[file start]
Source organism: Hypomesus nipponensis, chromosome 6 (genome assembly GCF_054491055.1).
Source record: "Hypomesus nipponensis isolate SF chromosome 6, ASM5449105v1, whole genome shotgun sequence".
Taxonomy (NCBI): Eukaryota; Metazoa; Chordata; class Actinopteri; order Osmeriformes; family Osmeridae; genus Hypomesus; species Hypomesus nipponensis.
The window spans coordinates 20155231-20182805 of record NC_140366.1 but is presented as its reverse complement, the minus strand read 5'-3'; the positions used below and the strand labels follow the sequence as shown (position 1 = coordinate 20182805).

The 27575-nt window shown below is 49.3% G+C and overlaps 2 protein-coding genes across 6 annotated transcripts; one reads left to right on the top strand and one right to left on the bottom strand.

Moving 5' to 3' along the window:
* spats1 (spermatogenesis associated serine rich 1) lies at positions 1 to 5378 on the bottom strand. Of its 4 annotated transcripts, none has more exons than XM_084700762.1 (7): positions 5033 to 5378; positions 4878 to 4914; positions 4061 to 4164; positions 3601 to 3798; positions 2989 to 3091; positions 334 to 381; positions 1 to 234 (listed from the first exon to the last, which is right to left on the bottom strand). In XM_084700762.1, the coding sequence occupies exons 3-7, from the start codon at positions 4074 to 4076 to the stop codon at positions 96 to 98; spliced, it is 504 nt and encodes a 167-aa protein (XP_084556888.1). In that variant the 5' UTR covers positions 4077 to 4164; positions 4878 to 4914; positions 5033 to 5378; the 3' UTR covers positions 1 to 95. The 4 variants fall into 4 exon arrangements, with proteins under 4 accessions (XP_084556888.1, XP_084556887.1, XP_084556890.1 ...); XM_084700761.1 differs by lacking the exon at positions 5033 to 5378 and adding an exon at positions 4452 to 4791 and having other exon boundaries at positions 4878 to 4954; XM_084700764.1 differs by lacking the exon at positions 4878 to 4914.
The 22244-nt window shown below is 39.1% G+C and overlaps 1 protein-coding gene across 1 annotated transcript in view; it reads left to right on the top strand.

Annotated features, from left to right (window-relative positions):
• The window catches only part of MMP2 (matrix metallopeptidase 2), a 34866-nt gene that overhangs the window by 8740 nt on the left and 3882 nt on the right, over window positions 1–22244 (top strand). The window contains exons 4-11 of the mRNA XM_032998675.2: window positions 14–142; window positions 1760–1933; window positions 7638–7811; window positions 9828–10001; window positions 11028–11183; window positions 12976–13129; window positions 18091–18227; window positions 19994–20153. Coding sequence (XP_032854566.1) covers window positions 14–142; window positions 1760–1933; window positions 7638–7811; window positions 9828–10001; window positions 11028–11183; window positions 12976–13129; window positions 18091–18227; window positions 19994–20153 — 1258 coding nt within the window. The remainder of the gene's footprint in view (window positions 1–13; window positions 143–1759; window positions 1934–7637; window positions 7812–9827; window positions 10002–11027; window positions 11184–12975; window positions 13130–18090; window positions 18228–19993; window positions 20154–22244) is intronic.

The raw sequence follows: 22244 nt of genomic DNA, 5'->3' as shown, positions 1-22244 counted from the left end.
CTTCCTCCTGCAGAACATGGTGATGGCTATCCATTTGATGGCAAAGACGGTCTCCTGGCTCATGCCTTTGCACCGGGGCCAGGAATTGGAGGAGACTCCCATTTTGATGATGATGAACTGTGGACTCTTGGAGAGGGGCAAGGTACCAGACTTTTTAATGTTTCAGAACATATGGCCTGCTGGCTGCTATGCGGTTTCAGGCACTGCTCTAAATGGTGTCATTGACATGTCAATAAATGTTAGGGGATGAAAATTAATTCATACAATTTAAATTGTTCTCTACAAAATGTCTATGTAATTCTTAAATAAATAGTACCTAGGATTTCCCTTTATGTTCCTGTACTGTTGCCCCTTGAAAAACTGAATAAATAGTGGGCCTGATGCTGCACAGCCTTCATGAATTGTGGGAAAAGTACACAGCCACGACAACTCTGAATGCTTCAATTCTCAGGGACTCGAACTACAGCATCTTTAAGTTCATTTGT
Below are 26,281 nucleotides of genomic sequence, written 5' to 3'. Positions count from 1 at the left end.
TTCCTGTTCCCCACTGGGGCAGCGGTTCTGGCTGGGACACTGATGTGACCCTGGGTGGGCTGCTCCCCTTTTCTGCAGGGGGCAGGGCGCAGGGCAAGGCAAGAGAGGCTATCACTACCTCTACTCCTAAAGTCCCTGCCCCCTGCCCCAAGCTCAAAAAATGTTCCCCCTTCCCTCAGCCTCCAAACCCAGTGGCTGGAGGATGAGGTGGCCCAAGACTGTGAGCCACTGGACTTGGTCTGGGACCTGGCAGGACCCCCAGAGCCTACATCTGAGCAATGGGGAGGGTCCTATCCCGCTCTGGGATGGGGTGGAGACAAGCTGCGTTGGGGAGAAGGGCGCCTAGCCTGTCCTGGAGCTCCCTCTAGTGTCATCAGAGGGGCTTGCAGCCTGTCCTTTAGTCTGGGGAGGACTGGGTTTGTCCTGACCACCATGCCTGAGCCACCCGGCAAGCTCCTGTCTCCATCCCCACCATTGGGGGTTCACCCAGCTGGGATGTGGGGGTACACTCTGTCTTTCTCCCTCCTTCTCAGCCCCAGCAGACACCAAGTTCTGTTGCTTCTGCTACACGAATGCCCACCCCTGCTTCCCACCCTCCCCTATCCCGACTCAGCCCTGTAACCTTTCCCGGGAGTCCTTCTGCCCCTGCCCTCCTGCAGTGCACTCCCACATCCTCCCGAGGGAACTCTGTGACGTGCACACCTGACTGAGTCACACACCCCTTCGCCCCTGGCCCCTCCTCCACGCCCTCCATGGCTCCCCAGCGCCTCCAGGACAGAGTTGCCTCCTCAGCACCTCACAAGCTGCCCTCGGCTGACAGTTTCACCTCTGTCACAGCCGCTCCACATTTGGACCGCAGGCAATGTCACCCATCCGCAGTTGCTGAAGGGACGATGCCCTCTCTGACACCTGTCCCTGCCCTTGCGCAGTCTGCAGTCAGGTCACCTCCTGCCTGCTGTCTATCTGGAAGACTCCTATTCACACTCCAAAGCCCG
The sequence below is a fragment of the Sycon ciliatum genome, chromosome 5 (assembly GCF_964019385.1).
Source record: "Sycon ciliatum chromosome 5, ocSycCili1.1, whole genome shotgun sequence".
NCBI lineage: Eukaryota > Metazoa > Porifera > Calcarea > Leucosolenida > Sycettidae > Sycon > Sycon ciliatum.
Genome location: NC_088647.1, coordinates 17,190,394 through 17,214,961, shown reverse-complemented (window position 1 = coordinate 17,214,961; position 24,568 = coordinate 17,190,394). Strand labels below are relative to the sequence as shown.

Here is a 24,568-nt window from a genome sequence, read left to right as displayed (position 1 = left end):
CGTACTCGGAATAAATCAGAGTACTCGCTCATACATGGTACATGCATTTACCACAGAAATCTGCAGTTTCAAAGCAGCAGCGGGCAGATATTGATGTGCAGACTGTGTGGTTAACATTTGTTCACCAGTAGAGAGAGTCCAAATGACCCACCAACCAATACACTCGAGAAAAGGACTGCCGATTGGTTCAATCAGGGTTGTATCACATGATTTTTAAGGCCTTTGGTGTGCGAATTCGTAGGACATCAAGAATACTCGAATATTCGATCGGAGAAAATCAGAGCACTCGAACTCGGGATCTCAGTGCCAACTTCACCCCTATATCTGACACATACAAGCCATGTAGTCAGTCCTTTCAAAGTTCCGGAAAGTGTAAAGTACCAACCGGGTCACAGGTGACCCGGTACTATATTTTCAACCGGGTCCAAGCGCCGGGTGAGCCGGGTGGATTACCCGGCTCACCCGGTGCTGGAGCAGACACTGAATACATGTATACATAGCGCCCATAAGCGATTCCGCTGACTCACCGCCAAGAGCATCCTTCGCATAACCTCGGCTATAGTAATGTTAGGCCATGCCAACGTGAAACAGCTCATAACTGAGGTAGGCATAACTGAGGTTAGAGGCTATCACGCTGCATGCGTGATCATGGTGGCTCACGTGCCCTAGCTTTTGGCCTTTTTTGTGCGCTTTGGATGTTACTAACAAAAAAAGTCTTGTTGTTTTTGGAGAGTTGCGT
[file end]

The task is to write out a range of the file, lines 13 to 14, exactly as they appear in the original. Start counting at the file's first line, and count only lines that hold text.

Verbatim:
Below are 26,281 nucleotides of genomic sequence, written 5' to 3'. Positions count from 1 at the left end.
TTCCTGTTCCCCACTGGGGCAGCGGTTCTGGCTGGGACACTGATGTGACCCTGGGTGGGCTGCTCCCCTTTTCTGCAGGGGGCAGGGCGCAGGGCAAGGCAAGAGAGGCTATCACTACCTCTACTCCTAAAGTCCCTGCCCCCTGCCCCAAGCTCAAAAAATGTTCCCCCTTCCCTCAGCCTCCAAACCCAGTGGCTGGAGGATGAGGTGGCCCAAGACTGTGAGCCACTGGACTTGGTCTGGGACCTGGCAGGACCCCCAGAGCCTACATCTGAGCAATGGGGAGGGTCCTATCCCGCTCTGGGATGGGGTGGAGACAAGCTGCGTTGGGGAGAAGGGCGCCTAGCCTGTCCTGGAGCTCCCTCTAGTGTCATCAGAGGGGCTTGCAGCCTGTCCTTTAGTCTGGGGAGGACTGGGTTTGTCCTGACCACCATGCCTGAGCCACCCGGCAAGCTCCTGTCTCCATCCCCACCATTGGGGGTTCACCCAGCTGGGATGTGGGGGTACACTCTGTCTTTCTCCCTCCTTCTCAGCCCCAGCAGACACCAAGTTCTGTTGCTTCTGCTACACGAATGCCCACCCCTGCTTCCCACCCTCCCCTATCCCGACTCAGCCCTGTAACCTTTCCCGGGAGTCCTTCTGCCCCTGCCCTCCTGCAGTGCACTCCCACATCCTCCCGAGGGAACTCTGTGACGTGCACACCTGACTGAGTCACACACCCCTTCGCCCCTGGCCCCTCCTCCACGCCCTCCATGGCTCCCCAGCGCCTCCAGGACAGAGTTGCCTCCTCAGCACCTCACAAGCTGCCCTCGGCTGACAGTTTCACCTCTGTCACAGCCGCTCCACATTTGGACCGCAGGCAATGTCACCCATCCGCAGTTGCTGAAGGGACGATGCCCTCTCTGACACCTGTCCCTGCCCTTGCGCAGTCTGCAGTCAGGTCACCTCCTGCCTGCTGTCTATCTGGAAGACTCCTATTCACACTCCAAAGCCCG